2021 SEC Recruiting Classes
December 17, 2020
Prep Baseball Report is conducting its annual review of recruiting classes, in which Nathan Rode and Shooter Hunt evaluate the current senior talent committed to programs in each of the Power Five conferences, as well as notable mid-majors—or as we like to call them, Power Majors—and the draft risk each of those classes carry. Numbers in the charts below denote where players are ranked in the 2021 Overall Rankings.
|76||Luke Holman||RHP||Wilson West Lawn||PA|
|181||Camden Hayslip||OF||Friendship Christian||TN|
|307||Brady Garcia||LHP||Spanish Fort||AL|
|387||Hunter Sute||C||American Christian||AL|
|485||Kade Woods||RHP||Ouachita Christian||LA|
OVERVIEW: Miller has easy, athletic movements in the field and quick-twitch actions on both sides of the plate, all of which put him in the conversation as one of the top shortstops in the country. Holman has a strong frame and high-spin fastball that can sit 90-92. He also mixes in a sharp, downer curveball and changeup that dives at the plate. Hayslip sports an impressive 6-foot-3, 205-pound frame with broad shoulders that has present strength and room for more, which only adds to his left-handed power. Banks is long, lanky and projectable with a fastball up to 93. Clarke recently finished rehab from Tommy John surgery and was seen hitting 95 in a bullpen session video. Sute can spray the ball to all fields and is a strong defender behind the plate with pop times around 1.9 seconds. Woods has a quick arm out of a high slot that produces an 89-91 fastball.
DRAFT RISK: High. Wisconsin can be a tough place to scout hitters, but with the draft now in July, teams will have an extra four to six weeks to see Miller. Plus, the success of Dodgers SS Gavin Lux (first round, 2016) and Noah’s older brother Owen (third round, 2018) will likely ease some minds too. Athletes at premium positions typically don’t make it to campus. Holman shined at the Area Code Games and is in great position to be a spring riser. Hayslip showed flashes of being an early-round prospect over the summer. Coming back from TJ, Clarke didn’t get a chance to show his stuff for scouts, but his video surely put him on the radar, whether it was the velo, frame or left-handed looseness. There’s a lot of upside to this class, but the Crimson Tide could get hit hard next July.
|8||Braylon Bishop||OF||Texarkana Arkansas||AR|
|13||Drew Gray||OF||IMG Academy||FL|
|52||Maxwell Muncy||SS||Thousand Oaks||CA|
|64||Kendall Diggs||3B||St Thomas Aquinas||KS|
|109||Drake Varnado||SS||IMG Academy||FL|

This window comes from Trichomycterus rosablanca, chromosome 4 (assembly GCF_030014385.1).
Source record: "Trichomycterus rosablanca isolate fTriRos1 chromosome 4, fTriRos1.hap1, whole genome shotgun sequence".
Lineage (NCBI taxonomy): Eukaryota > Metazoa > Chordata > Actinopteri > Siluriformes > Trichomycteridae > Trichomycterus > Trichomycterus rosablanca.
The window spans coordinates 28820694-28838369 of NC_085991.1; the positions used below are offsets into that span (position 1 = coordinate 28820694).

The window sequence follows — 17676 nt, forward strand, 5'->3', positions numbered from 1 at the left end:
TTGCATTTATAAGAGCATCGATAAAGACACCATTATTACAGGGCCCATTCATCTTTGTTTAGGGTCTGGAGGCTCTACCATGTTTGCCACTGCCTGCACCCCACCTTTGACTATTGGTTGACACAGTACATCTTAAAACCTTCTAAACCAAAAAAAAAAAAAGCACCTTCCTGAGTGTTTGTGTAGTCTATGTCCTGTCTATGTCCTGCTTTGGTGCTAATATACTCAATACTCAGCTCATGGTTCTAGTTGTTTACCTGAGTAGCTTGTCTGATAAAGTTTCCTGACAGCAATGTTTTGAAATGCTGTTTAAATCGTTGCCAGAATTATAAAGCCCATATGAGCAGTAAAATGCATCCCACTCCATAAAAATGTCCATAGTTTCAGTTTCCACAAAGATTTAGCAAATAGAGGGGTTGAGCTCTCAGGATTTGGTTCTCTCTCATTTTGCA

|163||Max Soliz Jr.||C||Bob Jones||AL|
|228||Vincent Trapani||RHP||Eau Claire Memorial||WI|
OVERVIEW: Bishop is a dynamic athlete with quick-twitch actions all over his game. He’s a plus runner with lightning-quick hands at the plate, producing electric bat speed. Gray, who moved from Illinois to IMG Academy for his senior year, was long considered a top prospect with the bat while showing two-way ability. Now, it seems pretty clear his best upside is on the mound, where he generates easy low-90s fastballs and one of the best curveballs in the class. Smith had Tommy John surgery last year, but when healthy can pitch in the low 90s as well and mixes in a sharp slider. Muncy is part of a strong California shortstop class and has a whippy barrel from the right side to go with fluid actions on defense. Diggs is an excellent athlete with above average to plus speed and a pure left-handed swing. Stovall is also a strong hitter, routinely finding barrels against some of the country’s top pitchers. Varnado has a slender, athletic frame at 6-foot-2, 175 pounds with tons of projection. He has a line-drive, gap-to-gap approach with some natural lift that should lead to more power as he fills out. Tygart might be the biggest sleeper in the group with a 6-foot-3, 190-pound frame that still holds plenty of projection, and elite stuff to go along with it. Should he harness that premium stuff while on campus, the Hogs could be looking at a Friday Night Starter. Soliz, who moved to Alabama from Texas in the spring, is physically imposing at 6-foot-5, 220 pounds. He hits with controlled aggression and has a quick bat. Trapani runs his fastball up to 95 and mixes in a sharp breaking ball, both of which should help him contribute to the Razorbacks’ pitching staff early in his career. Viars and D’Arcy add only further depth to this class, and with considerable thump. Viars is a left-handed slugger who has seen consistent upticks in power, and D’Arcy hails from one of the top high school programs in the country in the best conference in the country, and could challenge for playing time from day one.
DRAFT RISK: High. Bishop and Gray could easily hear their names in the first round if they even just maintain what they did over the summer, let alone improve. Smith will need to show he’s healthy in the spring, but as the top southpaw in Texas, he’ll be squarely on scouts’ radars when the season starts. Diggs’ athleticism and tools don’t usually last long in a draft. Muncy and Stovall are proven hitters, so it’ll come down where teams think they wind up defensively and how that factors into their signability. It wouldn’t be surprising to see half this class sign. It would still be a talented group descending on Fayetteville next fall, but surely the Arkansas staff is hoping they keep at least a couple of those top prospects.